. . . praised and glorified by the tongue of his devout ones and his servants
[ends with a comma in ArtScroll, Hertz; ends with a period in Birnbaum, Sim Shalom]

u-v'shirei David avdecha
and in the songs of David Your servant
(period in ArtScroll; comma in Hertz, Birnbaum; no punctuation in Sim Shalom]

N'halelcha HaShem Elokeinu bi-sh'vachot u-vi-z'mirot
We will laud You, HaShem/Lord our G-d in praises and songs . . .

We have here two different variations on the meaning of the words:

1) . . . .praised and glorified by the tongue of his devout ones and his servants, and in the songs of David Your servant. We will laud You, HaShem/Lord our G-d, in praises and songs . . .

2) . . . praised and glorified by the tongue of his devout ones and his servants. And in the songs of David Your servant we will laud You, HaShem/Lord our G-d. In praises and songs . . .

[Tangent: I was startled to see that Psalm 30, Mizmor, Shir Chanukat HaBayit, L'David, A Psalm, A Song for the Dedication of the House (Holy Temple), by/of/for/to (depending on your translation and/or belief) (King) David, does not appear at all in the Hertz Siddur between the Rabbi Yishmael quote from the Gemara and the prayer Baruch ShehAmar. I was even more startled to see that, according to Hertz--Rabbi Joseph Hertz was the late Chief Rabbi of the British Empire--the tallit and tefillin were to be put on just before Baruch ShehAmar. I also just noticed that, according to the ArtScroll's editors, one puts on a tallit and tefillin before even going to synagogue--Ma Tovu, recited upon entering the synagogue, appears later in this siddur. I am totally unacquainted with either of those minhagim/customs. In every synagogue that I've ever attended, tallit and tefillin were/are put on immediately upon entering the shul. However, my rabbi tells me that he saw men wearing tallit and tefillin on the way to synagogue in Jerusalem. Perhaps this is minhag Yerushalmi, the (a?) custom of Jerusalem.]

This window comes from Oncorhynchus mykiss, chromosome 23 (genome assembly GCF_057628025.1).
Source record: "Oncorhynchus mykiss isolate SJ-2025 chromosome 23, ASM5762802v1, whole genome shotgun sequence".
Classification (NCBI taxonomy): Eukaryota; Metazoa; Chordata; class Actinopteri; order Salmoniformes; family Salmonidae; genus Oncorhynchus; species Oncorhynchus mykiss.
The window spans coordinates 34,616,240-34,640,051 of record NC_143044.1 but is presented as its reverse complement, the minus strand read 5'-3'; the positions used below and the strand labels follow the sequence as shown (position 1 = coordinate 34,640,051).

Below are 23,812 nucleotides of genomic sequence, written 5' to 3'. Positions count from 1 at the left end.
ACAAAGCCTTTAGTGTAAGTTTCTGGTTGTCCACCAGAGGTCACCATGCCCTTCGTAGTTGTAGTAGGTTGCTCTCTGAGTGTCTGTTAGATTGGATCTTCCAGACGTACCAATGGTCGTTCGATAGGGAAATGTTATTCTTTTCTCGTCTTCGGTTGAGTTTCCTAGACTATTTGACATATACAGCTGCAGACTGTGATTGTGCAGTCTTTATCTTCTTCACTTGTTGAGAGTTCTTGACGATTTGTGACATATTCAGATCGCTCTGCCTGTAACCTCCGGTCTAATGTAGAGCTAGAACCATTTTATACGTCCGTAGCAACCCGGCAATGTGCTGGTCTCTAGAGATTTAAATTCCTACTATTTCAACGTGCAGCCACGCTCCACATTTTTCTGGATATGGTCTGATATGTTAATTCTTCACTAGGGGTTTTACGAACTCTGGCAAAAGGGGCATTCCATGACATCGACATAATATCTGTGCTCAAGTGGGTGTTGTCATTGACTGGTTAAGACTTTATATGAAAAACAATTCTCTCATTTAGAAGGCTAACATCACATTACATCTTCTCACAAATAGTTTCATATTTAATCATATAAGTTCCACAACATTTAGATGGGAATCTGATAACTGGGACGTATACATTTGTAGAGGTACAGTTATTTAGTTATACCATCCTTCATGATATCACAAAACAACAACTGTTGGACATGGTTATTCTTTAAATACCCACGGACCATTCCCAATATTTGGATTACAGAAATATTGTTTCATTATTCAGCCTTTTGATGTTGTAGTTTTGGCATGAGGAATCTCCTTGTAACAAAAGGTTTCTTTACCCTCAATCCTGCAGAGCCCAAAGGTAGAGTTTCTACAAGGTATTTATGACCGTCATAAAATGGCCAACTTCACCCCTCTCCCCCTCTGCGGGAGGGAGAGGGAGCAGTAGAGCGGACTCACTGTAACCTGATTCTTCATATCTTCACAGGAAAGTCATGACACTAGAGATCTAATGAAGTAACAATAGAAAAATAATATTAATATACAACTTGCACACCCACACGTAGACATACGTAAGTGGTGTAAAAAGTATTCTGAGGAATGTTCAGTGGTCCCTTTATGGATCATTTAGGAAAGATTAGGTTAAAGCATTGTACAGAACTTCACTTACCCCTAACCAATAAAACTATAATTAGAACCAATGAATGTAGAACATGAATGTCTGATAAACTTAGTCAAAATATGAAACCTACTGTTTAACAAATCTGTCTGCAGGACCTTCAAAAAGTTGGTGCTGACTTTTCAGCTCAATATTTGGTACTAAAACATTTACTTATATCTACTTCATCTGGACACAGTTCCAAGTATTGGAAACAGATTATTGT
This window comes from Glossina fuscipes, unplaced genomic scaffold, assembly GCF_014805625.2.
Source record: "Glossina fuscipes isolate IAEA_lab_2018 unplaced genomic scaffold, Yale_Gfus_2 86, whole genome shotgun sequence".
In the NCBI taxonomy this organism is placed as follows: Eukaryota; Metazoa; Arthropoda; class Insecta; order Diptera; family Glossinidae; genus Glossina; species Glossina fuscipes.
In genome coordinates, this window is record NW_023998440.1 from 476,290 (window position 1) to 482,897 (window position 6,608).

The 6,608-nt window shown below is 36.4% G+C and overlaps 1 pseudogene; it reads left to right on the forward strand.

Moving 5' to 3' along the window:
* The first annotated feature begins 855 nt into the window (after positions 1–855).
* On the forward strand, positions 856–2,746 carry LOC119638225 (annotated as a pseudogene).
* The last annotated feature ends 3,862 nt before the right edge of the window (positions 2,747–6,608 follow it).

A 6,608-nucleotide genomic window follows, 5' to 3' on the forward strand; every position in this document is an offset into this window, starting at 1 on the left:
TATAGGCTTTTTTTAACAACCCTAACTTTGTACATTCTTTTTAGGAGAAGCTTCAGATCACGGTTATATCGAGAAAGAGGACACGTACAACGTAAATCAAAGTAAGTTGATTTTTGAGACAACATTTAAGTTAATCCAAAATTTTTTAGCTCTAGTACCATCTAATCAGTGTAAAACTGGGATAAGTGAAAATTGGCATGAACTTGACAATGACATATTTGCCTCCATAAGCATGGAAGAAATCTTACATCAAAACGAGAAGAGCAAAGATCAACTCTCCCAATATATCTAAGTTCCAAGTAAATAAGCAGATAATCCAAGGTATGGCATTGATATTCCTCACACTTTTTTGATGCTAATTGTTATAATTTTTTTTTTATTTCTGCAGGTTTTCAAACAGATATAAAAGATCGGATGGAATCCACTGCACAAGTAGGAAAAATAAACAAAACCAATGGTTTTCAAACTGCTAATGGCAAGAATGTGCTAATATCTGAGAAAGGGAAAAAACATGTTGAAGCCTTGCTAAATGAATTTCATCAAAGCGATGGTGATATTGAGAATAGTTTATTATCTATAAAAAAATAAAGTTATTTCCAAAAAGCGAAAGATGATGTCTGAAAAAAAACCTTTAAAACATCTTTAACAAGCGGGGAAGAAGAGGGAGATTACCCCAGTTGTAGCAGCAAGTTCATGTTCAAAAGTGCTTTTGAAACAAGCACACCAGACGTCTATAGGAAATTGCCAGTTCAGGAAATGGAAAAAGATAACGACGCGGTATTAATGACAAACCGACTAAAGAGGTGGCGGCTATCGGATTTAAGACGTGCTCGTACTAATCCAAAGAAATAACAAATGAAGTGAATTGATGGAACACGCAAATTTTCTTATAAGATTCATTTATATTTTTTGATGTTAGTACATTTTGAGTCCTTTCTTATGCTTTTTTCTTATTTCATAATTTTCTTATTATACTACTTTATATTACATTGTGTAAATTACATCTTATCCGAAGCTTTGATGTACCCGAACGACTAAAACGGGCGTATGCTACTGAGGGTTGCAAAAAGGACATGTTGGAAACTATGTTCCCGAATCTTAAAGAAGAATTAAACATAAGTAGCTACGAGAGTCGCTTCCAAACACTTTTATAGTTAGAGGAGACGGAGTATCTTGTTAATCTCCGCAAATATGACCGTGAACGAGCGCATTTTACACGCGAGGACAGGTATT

Ahem. Where was I before I so rudely interrupted myself? Oh, yes: Here's where I have fun. Check out the line just before the closing brachah/blessing:

Yachid, chei haolamim, melech m'shubach u-m'foar adei ad sh'mo hagadol.

ArtScroll translation: O Unique One, Life-giver of the worlds, King Whose great Name is eternally praised and glorified.

My translation: Only One, life of the worlds, king praised and glorified, forever is His name the Great One.